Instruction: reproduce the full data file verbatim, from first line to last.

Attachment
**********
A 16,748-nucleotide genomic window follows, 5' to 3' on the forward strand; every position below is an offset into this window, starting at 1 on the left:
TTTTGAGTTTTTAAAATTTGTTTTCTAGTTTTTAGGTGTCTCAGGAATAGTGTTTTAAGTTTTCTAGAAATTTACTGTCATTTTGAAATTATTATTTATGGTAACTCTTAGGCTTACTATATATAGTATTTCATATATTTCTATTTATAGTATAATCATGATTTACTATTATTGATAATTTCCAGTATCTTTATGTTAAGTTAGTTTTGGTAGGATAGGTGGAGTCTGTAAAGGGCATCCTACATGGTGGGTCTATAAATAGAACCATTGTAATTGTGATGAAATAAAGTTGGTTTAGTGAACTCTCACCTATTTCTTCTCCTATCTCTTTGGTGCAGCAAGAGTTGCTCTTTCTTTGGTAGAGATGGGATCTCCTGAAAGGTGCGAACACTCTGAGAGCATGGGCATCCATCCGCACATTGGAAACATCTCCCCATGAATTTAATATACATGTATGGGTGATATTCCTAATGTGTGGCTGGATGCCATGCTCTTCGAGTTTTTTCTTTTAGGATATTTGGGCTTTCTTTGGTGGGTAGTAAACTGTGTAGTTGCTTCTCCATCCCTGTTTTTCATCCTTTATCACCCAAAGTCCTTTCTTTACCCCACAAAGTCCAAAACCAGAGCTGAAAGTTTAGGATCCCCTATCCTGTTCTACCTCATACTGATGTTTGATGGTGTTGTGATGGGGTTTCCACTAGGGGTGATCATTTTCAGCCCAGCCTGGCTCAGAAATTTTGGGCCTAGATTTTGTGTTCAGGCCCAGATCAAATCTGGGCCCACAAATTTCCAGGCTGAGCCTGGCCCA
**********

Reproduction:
A 16,748-nucleotide genomic window follows, 5' to 3' on the forward strand; every position below is an offset into this window, starting at 1 on the left:
TTTTGAGTTTTTAAAATTTGTTTTCTAGTTTTTAGGTGTCTCAGGAATAGTGTTTTAAGTTTTCTAGAAATTTACTGTCATTTTGAAATTATTATTTATGGTAACTCTTAGGCTTACTATATATAGTATTTCATATATTTCTATTTATAGTATAATCATGATTTACTATTATTGATAATTTCCAGTATCTTTATGTTAAGTTAGTTTTGGTAGGATAGGTGGAGTCTGTAAAGGGCATCCTACATGGTGGGTCTATAAATAGAACCATTGTAATTGTGATGAAATAAAGTTGGTTTAGTGAACTCTCACCTATTTCTTCTCCTATCTCTTTGGTGCAGCAAGAGTTGCTCTTTCTTTGGTAGAGATGGGATCTCCTGAAAGGTGCGAACACTCTGAGAGCATGGGCATCCATCCGCACATTGGAAACATCTCCCCATGAATTTAATATACATGTATGGGTGATATTCCTAATGTGTGGCTGGATGCCATGCTCTTCGAGTTTTTTCTTTTAGGATATTTGGGCTTTCTTTGGTGGGTAGTAAACTGTGTAGTTGCTTCTCCATCCCTGTTTTTCATCCTTTATCACCCAAAGTCCTTTCTTTACCCCACAAAGTCCAAAACCAGAGCTGAAAGTTTAGGATCCCCTATCCTGTTCTACCTCATACTGATGTTTGATGGTGTTGTGATGGGGTTTCCACTAGGGGTGATCATTTTCAGCCCAGCCTGGCTCAGAAATTTTGGGCCTAGATTTTGTGTTCAGGCCCAGATCAAATCTGGGCCCACAAATTTCCAGGCTGAGCCTGGCCCA